England: I Balshaw; T Varndell, J Noon, M Catt, M Tait; A Goode, P Richards; G Rowntree, G Chuter, J White, C Jones, B Kay, J Worsley, P Sanderson (capt), M Lipman. Replacements: L Mears, T Payne, L Deacon, M Lund, N Walshe, O Barkley, S Abbott.

Referee: S Walsh (New Zealand).



Star performer George Chuter 8

His sidestep and sprint for the try-line early in the second half were worthy of a Test centre. He worked hard and showed a healthy appetite for the ball.

Iain Balshaw 5

If Balshaw really is the best full-back available to England, then we might as well forget about the World Cup right now. Lacked confidence and nous.

Tom Varndell 5

The service he received from Balshaw and his centres was woeful, but his ball retention when tackled is poor. His late try might be the boost he needs.

Jamie Noon 5

Hard work and honest toil cannot entirely cover up a lack of guile at this level. His overhit kick with the try-line beckoning was downright clumsy.

Mike Catt 6

Recalled by Robinson to inject some tactical variety into the midfield, but spent most of his time on the ball running sideways. Tends to fade too soon.

Mathew Tait 5

His priority must be to brush up on his passing skills. Still looks too slight for the 15-man version of the game and his tackles are too easily shrugged off.

Andy Goode 6

Does not look especially comfortable playing a running game, and his grub kicks through the drift defence were a disappointment. Seems too predictable.

Peter Richards 7

The one qualified success of England's back line. Combative and industrious, his break set up Chuter's try. Needs to speed up his delivery from the rucks.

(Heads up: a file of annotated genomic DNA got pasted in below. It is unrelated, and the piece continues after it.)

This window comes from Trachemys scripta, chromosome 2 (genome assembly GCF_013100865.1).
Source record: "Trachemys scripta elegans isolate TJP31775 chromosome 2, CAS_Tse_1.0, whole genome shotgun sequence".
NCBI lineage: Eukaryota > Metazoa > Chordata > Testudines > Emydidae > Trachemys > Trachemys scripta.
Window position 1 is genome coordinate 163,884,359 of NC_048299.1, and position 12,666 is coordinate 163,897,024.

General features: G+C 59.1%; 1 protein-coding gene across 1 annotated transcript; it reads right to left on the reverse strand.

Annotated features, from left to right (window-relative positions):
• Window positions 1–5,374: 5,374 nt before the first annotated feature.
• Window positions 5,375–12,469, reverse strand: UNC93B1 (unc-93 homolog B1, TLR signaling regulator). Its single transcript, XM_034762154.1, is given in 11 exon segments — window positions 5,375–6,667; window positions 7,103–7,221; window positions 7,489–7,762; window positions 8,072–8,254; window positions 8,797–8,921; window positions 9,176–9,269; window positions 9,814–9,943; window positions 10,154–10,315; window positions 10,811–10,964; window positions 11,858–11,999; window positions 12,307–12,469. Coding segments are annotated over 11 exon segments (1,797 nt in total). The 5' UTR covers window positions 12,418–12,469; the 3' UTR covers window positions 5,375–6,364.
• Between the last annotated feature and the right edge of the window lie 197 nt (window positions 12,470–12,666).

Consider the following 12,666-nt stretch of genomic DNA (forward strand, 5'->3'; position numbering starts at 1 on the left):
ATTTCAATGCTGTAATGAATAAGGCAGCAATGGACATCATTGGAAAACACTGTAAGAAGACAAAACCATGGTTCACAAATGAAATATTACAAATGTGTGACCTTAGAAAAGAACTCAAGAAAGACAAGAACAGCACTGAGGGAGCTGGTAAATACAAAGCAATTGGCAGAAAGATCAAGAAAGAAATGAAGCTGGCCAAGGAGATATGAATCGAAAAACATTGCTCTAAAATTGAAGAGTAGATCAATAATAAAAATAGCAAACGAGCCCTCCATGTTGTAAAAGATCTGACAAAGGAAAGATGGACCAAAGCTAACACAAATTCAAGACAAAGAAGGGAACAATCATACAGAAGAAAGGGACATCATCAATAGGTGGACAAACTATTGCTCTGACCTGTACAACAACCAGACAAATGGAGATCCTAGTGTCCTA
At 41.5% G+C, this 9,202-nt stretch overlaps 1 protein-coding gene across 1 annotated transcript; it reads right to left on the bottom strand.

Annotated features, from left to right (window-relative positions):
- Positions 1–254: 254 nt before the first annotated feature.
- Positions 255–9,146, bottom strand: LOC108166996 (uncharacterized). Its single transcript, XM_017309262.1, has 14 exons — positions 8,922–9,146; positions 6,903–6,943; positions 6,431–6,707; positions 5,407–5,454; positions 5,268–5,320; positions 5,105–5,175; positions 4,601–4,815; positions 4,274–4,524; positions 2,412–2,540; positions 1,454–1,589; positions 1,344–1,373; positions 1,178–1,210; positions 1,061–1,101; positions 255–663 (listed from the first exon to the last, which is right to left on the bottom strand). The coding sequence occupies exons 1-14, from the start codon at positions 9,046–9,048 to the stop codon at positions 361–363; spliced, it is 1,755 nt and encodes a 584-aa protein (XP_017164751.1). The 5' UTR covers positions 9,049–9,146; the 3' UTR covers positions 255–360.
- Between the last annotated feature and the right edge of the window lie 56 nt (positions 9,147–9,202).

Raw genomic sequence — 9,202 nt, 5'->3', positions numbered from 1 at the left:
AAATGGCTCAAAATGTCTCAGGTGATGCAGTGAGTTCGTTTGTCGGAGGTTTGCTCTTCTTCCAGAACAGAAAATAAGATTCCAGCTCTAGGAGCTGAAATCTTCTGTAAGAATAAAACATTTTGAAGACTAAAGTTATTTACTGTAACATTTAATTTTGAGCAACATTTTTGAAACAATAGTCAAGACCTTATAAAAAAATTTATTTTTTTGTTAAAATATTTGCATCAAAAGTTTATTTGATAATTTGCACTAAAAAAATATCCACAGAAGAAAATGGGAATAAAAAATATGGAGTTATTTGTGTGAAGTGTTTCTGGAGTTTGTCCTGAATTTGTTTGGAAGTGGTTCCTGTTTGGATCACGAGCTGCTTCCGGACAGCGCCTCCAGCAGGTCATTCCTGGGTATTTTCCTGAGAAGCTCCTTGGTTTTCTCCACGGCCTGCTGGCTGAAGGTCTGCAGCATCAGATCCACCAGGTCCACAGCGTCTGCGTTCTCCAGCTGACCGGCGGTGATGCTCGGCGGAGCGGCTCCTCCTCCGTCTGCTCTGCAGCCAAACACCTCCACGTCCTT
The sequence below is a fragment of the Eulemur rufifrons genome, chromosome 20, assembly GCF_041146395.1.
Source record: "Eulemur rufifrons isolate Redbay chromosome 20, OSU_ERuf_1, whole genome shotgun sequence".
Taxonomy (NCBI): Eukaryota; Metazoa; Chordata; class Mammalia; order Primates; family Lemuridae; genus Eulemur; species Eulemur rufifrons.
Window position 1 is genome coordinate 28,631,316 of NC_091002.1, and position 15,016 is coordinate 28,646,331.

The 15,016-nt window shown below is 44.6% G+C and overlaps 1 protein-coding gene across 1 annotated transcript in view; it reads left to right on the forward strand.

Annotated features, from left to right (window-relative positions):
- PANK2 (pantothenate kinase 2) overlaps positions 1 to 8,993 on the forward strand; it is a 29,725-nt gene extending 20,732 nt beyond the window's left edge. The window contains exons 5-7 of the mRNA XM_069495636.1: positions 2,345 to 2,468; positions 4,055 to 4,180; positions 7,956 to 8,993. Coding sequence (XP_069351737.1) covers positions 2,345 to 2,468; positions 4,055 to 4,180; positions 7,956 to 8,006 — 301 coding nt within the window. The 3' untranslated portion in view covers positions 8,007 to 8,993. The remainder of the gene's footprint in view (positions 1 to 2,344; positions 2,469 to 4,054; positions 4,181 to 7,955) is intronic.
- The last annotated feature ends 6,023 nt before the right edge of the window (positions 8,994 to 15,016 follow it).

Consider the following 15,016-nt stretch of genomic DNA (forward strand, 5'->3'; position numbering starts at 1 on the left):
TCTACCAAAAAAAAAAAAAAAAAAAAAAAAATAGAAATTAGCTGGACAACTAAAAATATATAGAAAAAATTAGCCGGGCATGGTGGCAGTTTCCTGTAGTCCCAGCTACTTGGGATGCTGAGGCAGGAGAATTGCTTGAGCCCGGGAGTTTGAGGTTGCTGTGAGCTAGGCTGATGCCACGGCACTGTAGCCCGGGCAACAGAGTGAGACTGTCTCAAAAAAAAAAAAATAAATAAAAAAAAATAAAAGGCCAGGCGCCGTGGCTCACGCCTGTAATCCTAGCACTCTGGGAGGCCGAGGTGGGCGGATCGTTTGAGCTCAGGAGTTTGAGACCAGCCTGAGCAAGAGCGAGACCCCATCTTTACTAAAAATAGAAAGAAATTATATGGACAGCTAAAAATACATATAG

Graham Rowntree 6

Forced off with concussion at half-time after an efficient though unremarkable 40 minutes. May prove to be his farewell to international rugby.

Julian White 5

A neck injury curtailed his match after the first half. Appeared in control at set-pieces, but his scrummaging no longer puts fear into opponents' hearts.

Chris Jones 7

One of the few pluses for Robinson. His line-out jumping, speed about the park and all-round athleticism make him a lock worth persevering with.

Ben Kay 7

Seems to have recaptured the form of World Cup-winning days after a barren couple of years. Bossed the line-outs and featured prominently in the loose.

Joe Worsley 6

Was keen to prove Robinson wrong for omitting him last weekend, but blotted an otherwise competent copybook by missing a key tackle on Latham.

Michael Lipman 7

A late call-up for the injured Moody, he had a busy match. Carried the ball purposefully into the breakdown and maintained an impressive tackle count.

Pat Sanderson 6

The captain, not really certain of his place in the team, battled away without suggesting he has the necessary ball skills and acumen to be a Test No 8.


Lee Mears 5

Now behind Chuter in the pecking order.

Tim Payne 6

Deserves another chance in the autumn.

Magnus Lund 6

Added pace and subtlety to the mix.

Nick Walshe 5

Figured in the move for Varndell's try.

Olly Barkley 4

Fluffed his lines with poor decisions.

Stuart Abbott 7

Showed vision. Should have started.

Louis Deacon

Not used.

Paul Trow